Why "Bros" Matters
Scout Colmant reflects on the importance of Billy Eichner's gay rom-com, and how it made him—someone who didn't come out until his 40s—feel seen.
Billy Eichner’s Bros was the first movie I have seen in person since January 2020. I really don’t like rom-coms or even comedies, to be perfectly honest. Yet, for a late-to-the-party gay who came out around age 40, a mainstream movie featuring people like me, screened at the multiplex on a Friday night, filled with fellow gays and supportive allies, was a small miracle my inner 80s teen could never imagine. I had to be there on opening night with my best bro (and fellow gay) Jeff, and we laughed until we cried.
I’m not saying Bros was a masterpiece of writing or acting. There have been many think pieces speculating why “Bros” didn’t earn more money at the box office opening weekend. Eichner treaded into somewhat dangerous territory commenting publicly that “straight people didn’t show up.” That caused an avalanche of backlash, witnessed on every social media comment thread that covered Eichner’s response. Some blamed the marketing—the first they heard of the movie was an article about the movie’s financial performance.
Unsurprisingly, a number of defensive straight people displayed their true bigoted colors declaring they had no interest in watching a movie about gays. Others simply pointed out they’re still not comfortable going to the movies in person during a pandemic. And more than a few gays had their own opinions—about the movie’s display of cis white male privilege, the many promiscuous hookup culture jokes, the secondary, supporting roles played by people of color—to them, the movie did nothing to further the LGBTQ+ equality movement.
For a late-to-the-party gay who came out around age 40, a mainstream movie featuring people like me, screened at the multiplex on a Friday night, filled with fellow gays and supportive allies, was a small miracle my inner 80s teen could never imagine.
It's important to pause for a moment and consider that when I was coming of age in 1984 (probably the last time I was an avid movie goer), gay content simply didn’t exist, or it was furtive and contraband. Thanks to either my subscriptions to Esquire or Skiing magazines, I somehow scored a free subscription to the International Male catalog (thank GOD I was the first one in my family to arrive home from school and work, and always took in the mail.)
As a sensitive redhead in parochial school in the 80s, a short boy who studied French and art and was “a loser at sports” (so declared my best friend at the time), I most definitely had a target on my back. But then again, so did almost every boy who demonstrated even the slightest bit of behavior that didn’t cohere with toxic masculinity. Straight boys who were hero athletes, or came across a little too pretty or vain, were also considered suspect. Being called “faggot” was a daily occurrence for me, and the worst thing you could say about a boy. In Catholic school culture, branding a girl “slut” was the equal counterpart.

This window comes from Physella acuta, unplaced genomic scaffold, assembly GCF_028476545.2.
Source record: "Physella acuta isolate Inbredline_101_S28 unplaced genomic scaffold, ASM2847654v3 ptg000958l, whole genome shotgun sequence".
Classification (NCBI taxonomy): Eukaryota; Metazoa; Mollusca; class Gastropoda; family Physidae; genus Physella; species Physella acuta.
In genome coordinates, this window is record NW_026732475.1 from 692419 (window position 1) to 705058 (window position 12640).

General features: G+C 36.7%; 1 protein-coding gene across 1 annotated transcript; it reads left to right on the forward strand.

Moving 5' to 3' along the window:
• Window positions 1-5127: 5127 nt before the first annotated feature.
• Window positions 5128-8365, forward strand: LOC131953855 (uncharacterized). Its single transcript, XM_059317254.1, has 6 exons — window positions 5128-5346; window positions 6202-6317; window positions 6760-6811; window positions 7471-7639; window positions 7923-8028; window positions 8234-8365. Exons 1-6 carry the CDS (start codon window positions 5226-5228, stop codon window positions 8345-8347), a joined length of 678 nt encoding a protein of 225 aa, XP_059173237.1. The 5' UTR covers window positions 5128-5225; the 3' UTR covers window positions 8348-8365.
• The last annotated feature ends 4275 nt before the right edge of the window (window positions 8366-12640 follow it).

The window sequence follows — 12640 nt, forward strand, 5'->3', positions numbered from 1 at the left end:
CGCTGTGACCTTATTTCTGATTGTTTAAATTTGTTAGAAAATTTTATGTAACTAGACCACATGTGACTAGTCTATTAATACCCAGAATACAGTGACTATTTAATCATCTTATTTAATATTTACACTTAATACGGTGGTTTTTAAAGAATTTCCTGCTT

Girls, by their existence, were the ultimate conquest of teenage boys in my school. They were to be pursued and hunted, pinned down, and taken. Listening to boys full of football team macho bluster talk about their female classmates, you understood that scoring was more important than the thrill of sex; it was necessary to earn their status as men. They’d bed girls (or lie and say they did) to score points among each other as much as it was for the joy of getting laid. Years later as I listened to Bret Kavanaugh’s testimony during his Supreme Court nomination hearings, I understood the reason none of the “boys” at the time, including our now Supreme Court judge, remembered anything about Christine Blassey Ford’s traumatic night. It wasn’t in any way eventful for them. Getting drunk and jumping on unwilling, terrified girls was unremarkable. It was Tuesday.
It's important to pause for a moment and consider that when I was coming of age in 1984 (probably the last time I was an avid movie goer), gay content simply didn’t exist, or it was furtive and contraband.
My hometown, a conservative suburban community on the Jersey Shore, might have been only fifteen miles from New York City, but it couldn’t have felt farther away. Homophobia was oxygen, along with its bigoted counterparts, racism, sexism, antisemitism, etc. I didn’t know one out gay person growing up. During my sixteen years of Catholic school, even our teachers made fun of gays. “Intrinsically disordered” is the official decree of Holy Mother Church, even today.